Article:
I recently introduced my dad to port, the rich dessert wine from Portugal. He resembled Winnie the Pooh as he licked his chops and rubbed his belly. "It’s like nectar," he said raising his glass for another dram. "Delicious. How come I haven’t tried this before?"
Take it easy, pop; this stuff will sneak up on you at 20-plus percent alcohol by volume. But it’s true. Savory port and other well-made dessert wines like Sauternes, late-harvest and ice wines, Tokay and Madeira cause nonbelievers to spin 180 degrees at first sip.
Fortified wines like port and Madeira include added brandy, which acts as a preservative, initially for long-haul ocean transport, while Sauternes, Tokay and late-harvest wines are intentionally designed to include overly ripe, raisiny fruit that translates to sweeter, nectarlike wines. Either way, you now have dessert in a glass.
Some dessert wines even incorporate infusions of other fruit like blackberries and raspberries, which take the wine in another direction. Chaucer’s Cellars from venerable central California producer Bargetto makes a positively luscious raspberry wine that is rich and robust but not cloyingly sweet. I have served this bottle as a simple dessert course several times, sometimes on its own, or with crème brûlée or sweet roasted nuts. When no one’s looking, I’ll even pour a dab on a scoop of vanilla ice cream. A 375 ml bottle retails for about $15 at Whole Foods in Tempe.
This holiday and dinner party season, keep a couple of dessert wines on hand. They add a pleasant, unexpected twist on the sweetest part of any meal. Here are a few to consider:
Smith Woodhouse 2003 Vintage Port. This year was very good to the region, as many of the top port producers bottled a vintage variety. The grapes from this boutique producer were sourced from a small 25-acre vineyard in the Rio Torto Valley, an region within Portugal’s Douro appellation known for top-quality fruit. This bottle shows incredible length and structure in a style somewhat drier than most. Sip on its own or with nuts and blue cheeses. $60.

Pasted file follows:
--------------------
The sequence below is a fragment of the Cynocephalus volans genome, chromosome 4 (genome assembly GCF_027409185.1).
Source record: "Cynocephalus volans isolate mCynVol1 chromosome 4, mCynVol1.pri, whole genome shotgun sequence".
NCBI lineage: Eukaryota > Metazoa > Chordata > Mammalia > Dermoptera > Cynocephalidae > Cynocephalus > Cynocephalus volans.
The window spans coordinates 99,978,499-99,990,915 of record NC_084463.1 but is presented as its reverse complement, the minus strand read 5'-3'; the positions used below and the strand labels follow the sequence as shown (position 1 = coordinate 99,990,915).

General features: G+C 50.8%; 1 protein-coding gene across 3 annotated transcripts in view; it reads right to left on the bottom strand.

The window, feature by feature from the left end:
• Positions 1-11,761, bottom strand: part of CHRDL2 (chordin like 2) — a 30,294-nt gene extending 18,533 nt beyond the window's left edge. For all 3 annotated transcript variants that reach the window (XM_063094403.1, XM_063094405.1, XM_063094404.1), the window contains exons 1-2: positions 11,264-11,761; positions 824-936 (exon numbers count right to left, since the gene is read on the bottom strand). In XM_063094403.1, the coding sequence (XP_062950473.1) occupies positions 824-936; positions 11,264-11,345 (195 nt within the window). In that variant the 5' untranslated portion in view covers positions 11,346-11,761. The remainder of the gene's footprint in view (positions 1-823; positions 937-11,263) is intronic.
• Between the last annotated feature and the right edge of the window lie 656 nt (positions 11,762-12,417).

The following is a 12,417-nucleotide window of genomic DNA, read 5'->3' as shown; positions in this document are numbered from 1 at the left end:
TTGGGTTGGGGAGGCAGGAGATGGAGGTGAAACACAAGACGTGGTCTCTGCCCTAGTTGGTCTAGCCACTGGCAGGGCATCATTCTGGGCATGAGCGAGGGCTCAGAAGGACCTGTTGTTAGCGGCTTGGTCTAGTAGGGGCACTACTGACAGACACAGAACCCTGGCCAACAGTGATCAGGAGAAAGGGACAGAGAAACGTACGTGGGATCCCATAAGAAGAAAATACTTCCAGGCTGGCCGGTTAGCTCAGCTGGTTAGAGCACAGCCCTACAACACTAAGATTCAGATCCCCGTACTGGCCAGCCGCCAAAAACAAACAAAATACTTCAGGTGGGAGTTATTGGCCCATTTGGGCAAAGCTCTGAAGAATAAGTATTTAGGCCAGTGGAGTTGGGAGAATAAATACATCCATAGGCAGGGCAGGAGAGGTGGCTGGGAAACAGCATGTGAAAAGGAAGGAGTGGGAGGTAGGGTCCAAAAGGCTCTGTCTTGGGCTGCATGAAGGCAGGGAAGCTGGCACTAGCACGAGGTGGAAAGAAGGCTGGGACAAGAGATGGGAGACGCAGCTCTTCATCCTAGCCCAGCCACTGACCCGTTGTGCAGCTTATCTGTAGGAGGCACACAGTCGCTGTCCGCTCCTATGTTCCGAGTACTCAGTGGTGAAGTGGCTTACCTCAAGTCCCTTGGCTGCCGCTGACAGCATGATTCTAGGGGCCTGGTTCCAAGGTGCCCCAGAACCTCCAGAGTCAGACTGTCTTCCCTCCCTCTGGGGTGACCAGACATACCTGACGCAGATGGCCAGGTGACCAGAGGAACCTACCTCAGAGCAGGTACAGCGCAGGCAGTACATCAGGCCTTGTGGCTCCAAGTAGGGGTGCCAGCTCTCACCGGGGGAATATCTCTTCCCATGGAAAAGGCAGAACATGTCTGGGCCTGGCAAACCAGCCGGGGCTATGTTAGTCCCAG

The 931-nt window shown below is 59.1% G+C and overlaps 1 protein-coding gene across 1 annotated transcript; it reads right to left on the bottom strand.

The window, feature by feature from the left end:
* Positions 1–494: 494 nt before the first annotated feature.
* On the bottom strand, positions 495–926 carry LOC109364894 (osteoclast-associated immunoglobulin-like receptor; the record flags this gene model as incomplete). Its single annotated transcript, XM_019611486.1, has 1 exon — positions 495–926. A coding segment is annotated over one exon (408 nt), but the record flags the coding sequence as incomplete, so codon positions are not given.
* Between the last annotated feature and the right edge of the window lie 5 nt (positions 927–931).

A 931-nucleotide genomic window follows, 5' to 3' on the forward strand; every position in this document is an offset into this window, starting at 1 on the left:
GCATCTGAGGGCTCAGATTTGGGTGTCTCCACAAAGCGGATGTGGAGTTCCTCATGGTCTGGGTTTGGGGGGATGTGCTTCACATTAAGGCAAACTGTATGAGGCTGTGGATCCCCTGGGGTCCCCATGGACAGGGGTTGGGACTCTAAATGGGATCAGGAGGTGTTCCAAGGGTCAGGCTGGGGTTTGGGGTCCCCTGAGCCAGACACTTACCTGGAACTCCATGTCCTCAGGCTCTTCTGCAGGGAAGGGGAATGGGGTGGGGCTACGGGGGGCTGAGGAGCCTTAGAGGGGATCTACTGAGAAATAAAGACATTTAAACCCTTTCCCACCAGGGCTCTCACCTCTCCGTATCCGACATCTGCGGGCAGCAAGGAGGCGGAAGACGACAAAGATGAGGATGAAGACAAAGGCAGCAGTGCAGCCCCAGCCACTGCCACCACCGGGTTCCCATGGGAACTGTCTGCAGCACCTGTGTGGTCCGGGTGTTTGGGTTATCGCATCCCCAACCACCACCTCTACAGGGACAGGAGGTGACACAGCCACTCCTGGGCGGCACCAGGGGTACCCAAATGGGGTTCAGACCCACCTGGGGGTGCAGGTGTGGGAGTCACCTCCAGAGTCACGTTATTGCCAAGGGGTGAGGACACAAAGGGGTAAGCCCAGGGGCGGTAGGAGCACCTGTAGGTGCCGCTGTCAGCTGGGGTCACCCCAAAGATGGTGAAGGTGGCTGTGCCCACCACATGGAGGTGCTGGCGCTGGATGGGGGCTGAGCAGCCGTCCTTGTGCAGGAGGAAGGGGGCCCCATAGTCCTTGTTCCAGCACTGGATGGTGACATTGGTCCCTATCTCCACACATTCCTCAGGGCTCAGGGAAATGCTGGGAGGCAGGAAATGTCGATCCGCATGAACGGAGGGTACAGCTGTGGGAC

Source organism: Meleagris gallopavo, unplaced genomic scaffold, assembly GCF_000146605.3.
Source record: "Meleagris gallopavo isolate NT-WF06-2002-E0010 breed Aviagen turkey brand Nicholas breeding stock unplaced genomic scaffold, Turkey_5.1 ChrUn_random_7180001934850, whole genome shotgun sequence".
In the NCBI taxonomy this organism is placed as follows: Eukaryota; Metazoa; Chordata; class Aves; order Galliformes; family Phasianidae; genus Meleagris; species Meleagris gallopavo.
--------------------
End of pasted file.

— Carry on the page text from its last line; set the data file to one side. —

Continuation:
Bonny Doon Viognier Doux 2004.
Just about everyone agrees that Bonny Doon creates fun, delicious and irreverent wines and doesn’t follow trends — the vineyard sets them. This tropical, aromatic wine is simply breathtaking with its creamy coconut spice and lush summer fruit flavors. Think Charlize Theron walking the red carpet. It’s beautiful, sexy and meant to be enjoyed with special company.
Blandy’s Alvada Madeira, Five Year Old. Dispel your preconceived ideas about Madeira. Yes, grandma used to swill the cheap stuff along with Harvey’s Bristol Cream, but the one-of-a-kind wine produced on the tiny island of the same name off the Iberian peninsula has come a long way. Alvada’s rich, nutty flavor and higher acidity makes it an ideal match for caramel-based desserts, pecan pie and strong aged cheeses such as manchego. $15 for 500 ml bottle.
Graham’s 20-Year Aged Tawny Port. Here’s the payoff if you forgo vintage prices for tawny (blended) port. This is where buttered almond, golden raisins and orange marmalade meet — in liquid form. Velvety rich, aromatic and delicious. This is what turned Papa Bear into Winnie the Pooh. $53.
Holiday celebrations scream for sparkling wine and champagne. Mumm Napa, the California arm of the famed G.H. Mumm champagne family, fills the void in a big way this year. Its Brut Prestige shows wonderfully well with full fruit flavors that speak of Napa at a price that leaves money on the table for other holiday ingredients. Nearly a 50-50 split between pinot noir and chardonnay, the wine is versatile to boot. Serve with turkey, seafood, roasted veggies, you name it. $18.